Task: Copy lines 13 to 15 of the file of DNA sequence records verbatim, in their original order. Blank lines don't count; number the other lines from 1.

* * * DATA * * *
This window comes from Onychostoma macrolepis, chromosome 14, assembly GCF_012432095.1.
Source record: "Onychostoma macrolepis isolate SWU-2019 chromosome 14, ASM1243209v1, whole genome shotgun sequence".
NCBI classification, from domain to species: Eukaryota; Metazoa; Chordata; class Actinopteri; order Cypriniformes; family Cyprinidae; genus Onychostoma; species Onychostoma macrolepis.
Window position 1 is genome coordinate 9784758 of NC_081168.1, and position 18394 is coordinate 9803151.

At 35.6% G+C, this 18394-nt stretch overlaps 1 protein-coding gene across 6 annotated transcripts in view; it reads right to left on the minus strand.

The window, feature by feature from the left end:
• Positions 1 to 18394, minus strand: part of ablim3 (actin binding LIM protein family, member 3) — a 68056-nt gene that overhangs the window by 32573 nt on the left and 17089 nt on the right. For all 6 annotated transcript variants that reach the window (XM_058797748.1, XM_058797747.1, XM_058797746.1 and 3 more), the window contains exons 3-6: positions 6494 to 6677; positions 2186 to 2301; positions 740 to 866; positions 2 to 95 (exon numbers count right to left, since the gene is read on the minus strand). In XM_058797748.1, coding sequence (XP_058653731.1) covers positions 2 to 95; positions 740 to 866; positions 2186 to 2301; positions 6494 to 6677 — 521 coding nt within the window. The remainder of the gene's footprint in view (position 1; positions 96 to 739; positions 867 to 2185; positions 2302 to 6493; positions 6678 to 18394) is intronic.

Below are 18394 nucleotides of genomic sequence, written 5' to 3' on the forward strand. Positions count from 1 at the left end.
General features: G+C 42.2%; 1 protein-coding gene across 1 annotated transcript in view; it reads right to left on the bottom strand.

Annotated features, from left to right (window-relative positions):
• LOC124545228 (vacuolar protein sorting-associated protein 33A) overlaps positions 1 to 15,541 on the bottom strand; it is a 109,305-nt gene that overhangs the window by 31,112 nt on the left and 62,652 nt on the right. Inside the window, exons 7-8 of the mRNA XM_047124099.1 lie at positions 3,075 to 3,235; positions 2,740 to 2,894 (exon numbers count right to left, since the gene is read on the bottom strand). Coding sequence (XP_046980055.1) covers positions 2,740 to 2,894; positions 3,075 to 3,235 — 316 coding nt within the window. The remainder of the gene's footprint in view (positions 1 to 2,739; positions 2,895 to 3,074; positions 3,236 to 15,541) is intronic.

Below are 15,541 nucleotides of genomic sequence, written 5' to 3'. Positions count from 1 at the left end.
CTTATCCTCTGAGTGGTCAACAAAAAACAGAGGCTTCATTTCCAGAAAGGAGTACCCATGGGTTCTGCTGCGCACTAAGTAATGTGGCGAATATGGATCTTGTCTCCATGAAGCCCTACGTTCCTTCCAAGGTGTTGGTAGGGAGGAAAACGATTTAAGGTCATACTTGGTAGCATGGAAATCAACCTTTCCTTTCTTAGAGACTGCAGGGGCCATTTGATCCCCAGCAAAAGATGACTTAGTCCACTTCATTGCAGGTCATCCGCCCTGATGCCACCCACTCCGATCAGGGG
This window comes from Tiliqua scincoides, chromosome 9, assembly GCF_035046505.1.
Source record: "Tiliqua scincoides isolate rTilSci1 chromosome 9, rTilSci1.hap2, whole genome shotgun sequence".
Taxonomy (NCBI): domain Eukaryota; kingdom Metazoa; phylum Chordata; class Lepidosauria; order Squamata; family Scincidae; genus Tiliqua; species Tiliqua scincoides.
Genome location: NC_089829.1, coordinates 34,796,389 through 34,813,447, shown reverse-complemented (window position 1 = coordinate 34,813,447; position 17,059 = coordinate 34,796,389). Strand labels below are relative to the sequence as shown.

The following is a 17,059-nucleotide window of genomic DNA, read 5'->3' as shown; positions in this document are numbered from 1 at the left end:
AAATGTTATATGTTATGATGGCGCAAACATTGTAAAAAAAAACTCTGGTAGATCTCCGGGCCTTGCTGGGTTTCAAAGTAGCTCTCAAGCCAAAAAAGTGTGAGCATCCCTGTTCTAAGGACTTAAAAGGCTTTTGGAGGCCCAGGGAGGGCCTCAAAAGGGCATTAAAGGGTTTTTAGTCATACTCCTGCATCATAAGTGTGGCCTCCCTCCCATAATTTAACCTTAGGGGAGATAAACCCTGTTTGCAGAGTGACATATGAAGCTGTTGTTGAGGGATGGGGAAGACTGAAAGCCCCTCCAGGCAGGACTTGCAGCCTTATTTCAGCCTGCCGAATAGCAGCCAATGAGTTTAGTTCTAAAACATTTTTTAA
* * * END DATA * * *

CTTATCCTCTGAGTGGTCAACAAAAAACAGAGGCTTCATTTCCAGAAAGGAGTACCCATGGGTTCTGCTGCGCACTAAGTAATGTGGCGAATATGGATCTTGTCTCCATGAAGCCCTACGTTCCTTCCAAGGTGTTGGTAGGGAGGAAAACGATTTAAGGTCATACTTGGTAGCATGGAAATCAACCTTTCCTTTCTTAGAGACTGCAGGGGCCATTTGATCCCCAGCAAAAGATGACTTAGTCCACTTCATTGCAGGTCATCCGCCCTGATGCCACCCACTCCGATCAGGGG
This window comes from Tiliqua scincoides, chromosome 9, assembly GCF_035046505.1.
Source record: "Tiliqua scincoides isolate rTilSci1 chromosome 9, rTilSci1.hap2, whole genome shotgun sequence".